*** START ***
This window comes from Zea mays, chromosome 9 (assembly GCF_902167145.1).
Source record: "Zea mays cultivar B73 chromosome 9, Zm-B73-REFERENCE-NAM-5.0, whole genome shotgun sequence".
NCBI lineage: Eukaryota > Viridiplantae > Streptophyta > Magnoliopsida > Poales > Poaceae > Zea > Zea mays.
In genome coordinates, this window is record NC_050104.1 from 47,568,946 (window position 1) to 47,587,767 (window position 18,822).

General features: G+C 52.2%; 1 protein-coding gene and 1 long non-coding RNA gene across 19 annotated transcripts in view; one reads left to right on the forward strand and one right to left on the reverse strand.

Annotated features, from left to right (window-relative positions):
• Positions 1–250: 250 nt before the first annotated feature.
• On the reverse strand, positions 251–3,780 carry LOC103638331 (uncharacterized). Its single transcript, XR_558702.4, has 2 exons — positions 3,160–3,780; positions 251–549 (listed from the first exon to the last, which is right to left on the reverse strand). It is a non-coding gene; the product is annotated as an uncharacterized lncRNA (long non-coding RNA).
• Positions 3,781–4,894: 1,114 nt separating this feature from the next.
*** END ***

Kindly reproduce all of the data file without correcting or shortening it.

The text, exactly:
This window comes from Zea mays, chromosome 9 (assembly GCF_902167145.1).
Source record: "Zea mays cultivar B73 chromosome 9, Zm-B73-REFERENCE-NAM-5.0, whole genome shotgun sequence".
NCBI lineage: Eukaryota > Viridiplantae > Streptophyta > Magnoliopsida > Poales > Poaceae > Zea > Zea mays.
In genome coordinates, this window is record NC_050104.1 from 47,568,946 (window position 1) to 47,587,767 (window position 18,822).

General features: G+C 52.2%; 1 protein-coding gene and 1 long non-coding RNA gene across 19 annotated transcripts in view; one reads left to right on the forward strand and one right to left on the reverse strand.

Annotated features, from left to right (window-relative positions):
• Positions 1–250: 250 nt before the first annotated feature.
• On the reverse strand, positions 251–3,780 carry LOC103638331 (uncharacterized). Its single transcript, XR_558702.4, has 2 exons — positions 3,160–3,780; positions 251–549 (listed from the first exon to the last, which is right to left on the reverse strand). It is a non-coding gene; the product is annotated as an uncharacterized lncRNA (long non-coding RNA).
• Positions 3,781–4,894: 1,114 nt separating this feature from the next.